Church in Wales declares a climate emergency and divests from fossil fuels


The Church in Wales has declared a climate emergency and voted overwhelmingly to divest from fossil fuels at the Church’s Governing Body today.

At the online Governing Body meeting, Church in Wales members also voted in favour of a plan for the Church in Wales to aim to reach net zero carbon emissions by 2030.

The motion on fossil fuel divestment, brought by the Representative Body, called for the Church’s Ethical Investment Policy to be amended, so that no investments would be made in any company deriving more than 5% of its turnover from the production or the extraction of fossil fuels. It endorsed the recommendation for the divestment process to be completed by the end of 2021.

Members of Governing Body voted overwhelmingly in favour of the motion on divestment from fossil fuel companies, with 94 votes (87%) in favour, 6 votes against and 8 abstentions.

The Bishop of St Davids, Joanna Penberthy, is Chair of the Church in Wales’ environmental group (CHASE) and the Church’s Ethical Investment Group

The decision to divest from all fossil fuel companies, including oil and gas companies such as Shell and BP, follows the Church in Wales’ decision to divest from companies involved in the extraction of coal and tar sands in 2016.

The motion to declare a climate emergency and commit to net zero carbon emissions was brought by the Church’s environmental group, CHASE (Church Action for Sustaining the Environment).

Speaking in favour of the motion, Bishop Joanna Penberthy referred to the experience shared by Revd Jacynthia Murphy on the decision of the Anglican Church in Aotearoa, New Zealand and Polynesia to divest: ‘A month ago, I was at an Anglican Communion webinar… and I was privileged to hear a speaker from the Province of Aoteoroa who spoke movingly of how some islands in her Province had already disappeared under the rising seas, while others are under threat.’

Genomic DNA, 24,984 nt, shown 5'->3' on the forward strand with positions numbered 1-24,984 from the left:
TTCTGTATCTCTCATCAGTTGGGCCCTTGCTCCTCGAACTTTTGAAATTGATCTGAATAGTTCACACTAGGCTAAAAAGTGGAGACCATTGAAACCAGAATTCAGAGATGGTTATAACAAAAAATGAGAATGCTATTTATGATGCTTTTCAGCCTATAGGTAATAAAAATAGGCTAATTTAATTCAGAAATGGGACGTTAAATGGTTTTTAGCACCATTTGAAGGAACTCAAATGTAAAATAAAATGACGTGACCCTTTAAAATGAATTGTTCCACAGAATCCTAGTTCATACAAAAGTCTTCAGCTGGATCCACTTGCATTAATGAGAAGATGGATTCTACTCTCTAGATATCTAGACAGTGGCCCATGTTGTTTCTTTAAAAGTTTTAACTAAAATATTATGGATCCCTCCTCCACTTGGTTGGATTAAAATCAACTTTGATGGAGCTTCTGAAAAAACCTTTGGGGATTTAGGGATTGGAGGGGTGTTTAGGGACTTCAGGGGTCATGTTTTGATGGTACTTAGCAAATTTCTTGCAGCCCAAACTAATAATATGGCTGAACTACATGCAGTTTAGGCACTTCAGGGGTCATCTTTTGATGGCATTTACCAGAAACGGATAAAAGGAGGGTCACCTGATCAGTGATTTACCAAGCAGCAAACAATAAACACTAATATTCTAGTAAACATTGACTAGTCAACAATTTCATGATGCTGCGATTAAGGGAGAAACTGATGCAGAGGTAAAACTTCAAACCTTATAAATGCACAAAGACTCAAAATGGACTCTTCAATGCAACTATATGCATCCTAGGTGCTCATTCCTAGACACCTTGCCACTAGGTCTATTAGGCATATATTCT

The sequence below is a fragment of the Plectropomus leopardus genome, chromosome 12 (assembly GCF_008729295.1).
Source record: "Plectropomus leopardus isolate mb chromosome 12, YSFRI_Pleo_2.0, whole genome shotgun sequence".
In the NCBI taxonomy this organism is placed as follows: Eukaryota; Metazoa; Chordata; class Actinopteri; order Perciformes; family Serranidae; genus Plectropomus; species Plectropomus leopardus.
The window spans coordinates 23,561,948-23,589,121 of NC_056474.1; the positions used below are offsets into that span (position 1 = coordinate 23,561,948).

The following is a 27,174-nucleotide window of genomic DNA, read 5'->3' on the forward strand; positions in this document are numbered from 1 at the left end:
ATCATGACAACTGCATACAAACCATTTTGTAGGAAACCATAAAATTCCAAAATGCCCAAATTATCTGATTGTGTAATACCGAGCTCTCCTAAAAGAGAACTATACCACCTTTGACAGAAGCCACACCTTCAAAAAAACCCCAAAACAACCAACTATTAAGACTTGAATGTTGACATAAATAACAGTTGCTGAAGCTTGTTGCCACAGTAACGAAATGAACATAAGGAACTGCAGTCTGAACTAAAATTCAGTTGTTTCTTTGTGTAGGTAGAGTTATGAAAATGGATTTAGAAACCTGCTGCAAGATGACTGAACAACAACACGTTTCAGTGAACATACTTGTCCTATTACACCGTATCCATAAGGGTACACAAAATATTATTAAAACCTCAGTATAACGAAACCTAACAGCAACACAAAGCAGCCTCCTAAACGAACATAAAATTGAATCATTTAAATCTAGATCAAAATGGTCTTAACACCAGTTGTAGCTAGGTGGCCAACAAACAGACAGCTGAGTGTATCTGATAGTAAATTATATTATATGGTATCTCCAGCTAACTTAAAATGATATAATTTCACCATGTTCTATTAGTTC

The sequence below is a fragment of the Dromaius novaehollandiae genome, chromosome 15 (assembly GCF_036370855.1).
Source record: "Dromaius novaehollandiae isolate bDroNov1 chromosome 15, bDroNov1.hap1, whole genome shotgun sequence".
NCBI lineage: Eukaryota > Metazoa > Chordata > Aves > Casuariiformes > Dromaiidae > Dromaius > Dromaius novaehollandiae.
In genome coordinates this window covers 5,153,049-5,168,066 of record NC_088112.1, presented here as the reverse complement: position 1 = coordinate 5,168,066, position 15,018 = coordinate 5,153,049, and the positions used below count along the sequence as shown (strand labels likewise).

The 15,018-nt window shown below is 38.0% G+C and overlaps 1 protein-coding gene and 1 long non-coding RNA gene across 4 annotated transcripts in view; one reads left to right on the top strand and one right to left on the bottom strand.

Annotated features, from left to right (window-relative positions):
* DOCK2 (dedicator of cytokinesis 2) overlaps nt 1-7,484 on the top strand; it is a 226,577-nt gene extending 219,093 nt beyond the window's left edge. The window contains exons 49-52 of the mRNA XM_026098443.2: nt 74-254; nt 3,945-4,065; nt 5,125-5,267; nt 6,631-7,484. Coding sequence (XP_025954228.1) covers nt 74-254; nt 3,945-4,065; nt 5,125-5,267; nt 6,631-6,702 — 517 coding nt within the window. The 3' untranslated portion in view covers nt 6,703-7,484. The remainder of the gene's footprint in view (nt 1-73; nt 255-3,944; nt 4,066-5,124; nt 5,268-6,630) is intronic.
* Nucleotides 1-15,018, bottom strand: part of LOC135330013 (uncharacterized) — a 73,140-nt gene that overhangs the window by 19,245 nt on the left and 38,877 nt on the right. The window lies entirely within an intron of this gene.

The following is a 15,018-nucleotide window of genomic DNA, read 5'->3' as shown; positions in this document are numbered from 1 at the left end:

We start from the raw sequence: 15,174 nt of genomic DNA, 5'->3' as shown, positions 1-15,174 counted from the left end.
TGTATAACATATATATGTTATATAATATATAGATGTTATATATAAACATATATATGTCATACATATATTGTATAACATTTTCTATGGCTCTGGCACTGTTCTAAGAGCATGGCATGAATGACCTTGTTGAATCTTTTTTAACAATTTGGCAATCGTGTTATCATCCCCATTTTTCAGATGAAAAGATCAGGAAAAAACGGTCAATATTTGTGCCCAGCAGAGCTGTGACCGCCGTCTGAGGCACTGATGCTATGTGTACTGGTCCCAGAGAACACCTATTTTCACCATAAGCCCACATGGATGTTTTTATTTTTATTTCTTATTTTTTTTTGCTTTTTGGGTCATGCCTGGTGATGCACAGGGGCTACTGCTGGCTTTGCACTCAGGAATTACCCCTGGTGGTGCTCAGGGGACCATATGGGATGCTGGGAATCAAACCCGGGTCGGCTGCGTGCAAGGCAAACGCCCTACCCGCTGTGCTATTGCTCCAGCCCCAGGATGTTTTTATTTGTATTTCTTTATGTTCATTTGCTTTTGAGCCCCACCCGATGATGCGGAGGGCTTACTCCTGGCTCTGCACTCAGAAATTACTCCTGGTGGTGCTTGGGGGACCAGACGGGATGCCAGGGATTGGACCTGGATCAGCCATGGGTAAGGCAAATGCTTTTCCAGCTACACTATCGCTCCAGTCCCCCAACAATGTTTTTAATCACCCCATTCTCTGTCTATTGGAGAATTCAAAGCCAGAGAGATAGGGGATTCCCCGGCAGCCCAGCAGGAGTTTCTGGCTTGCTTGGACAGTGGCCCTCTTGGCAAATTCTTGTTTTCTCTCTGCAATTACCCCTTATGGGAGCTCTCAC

The motion to declare a climate emergency reads as follows: ‘We acknowledge that that an urgent and rapid global response to global warming is now necessary. We welcome the fact that solutions to alleviate the climate crisis are widely available including renewable technology, sustainable transport options and zero-carbon buildings. We support the decisions of governments, councils and organisations across Wales to pass motions declaring a climate emergency and setting net zero carbon emissions targets for their local areas.’

The motion also asks for an action plan to be prepared for consideration by the Governing Body in April 2022, setting out how the whole of the Church in Wales could reach a net zero carbon emission position ‘by 2030 or as soon as practically possible thereafter’. It was passed by an overwhelming majority.

The Bishop of St Davids, Joanna Penberthy, who chairs both the Church in Wales’ environmental group (CHASE) and Ethical Investment Group, said: ‘Today the Governing Body has joined many others and declared a Climate Emergency. We have tasked our Climate Change Champion, Julia Edwards, to prepare us an action plan by April 2022, so we can reach net carbon zero by 2030. The Governing Body began today by reducing our investments in fossil fuels… We’ve opened our eyes: there’s no time to waste. As we declared today – this is an emergency.’

James Buchanan, Bright Now Campaign Manager at Operation Noah, a Christian climate change charity, said: ‘This significant leadership from the Church in Wales in divesting from fossil fuels and setting a 2030 net zero target is hugely welcome, especially as the UK prepares to host COP26 later this year. We hope other Churches will join them in demonstrating support for a just and green recovery from Covid-19 by divesting from fossil fuels and investing in the clean technologies of the future.’

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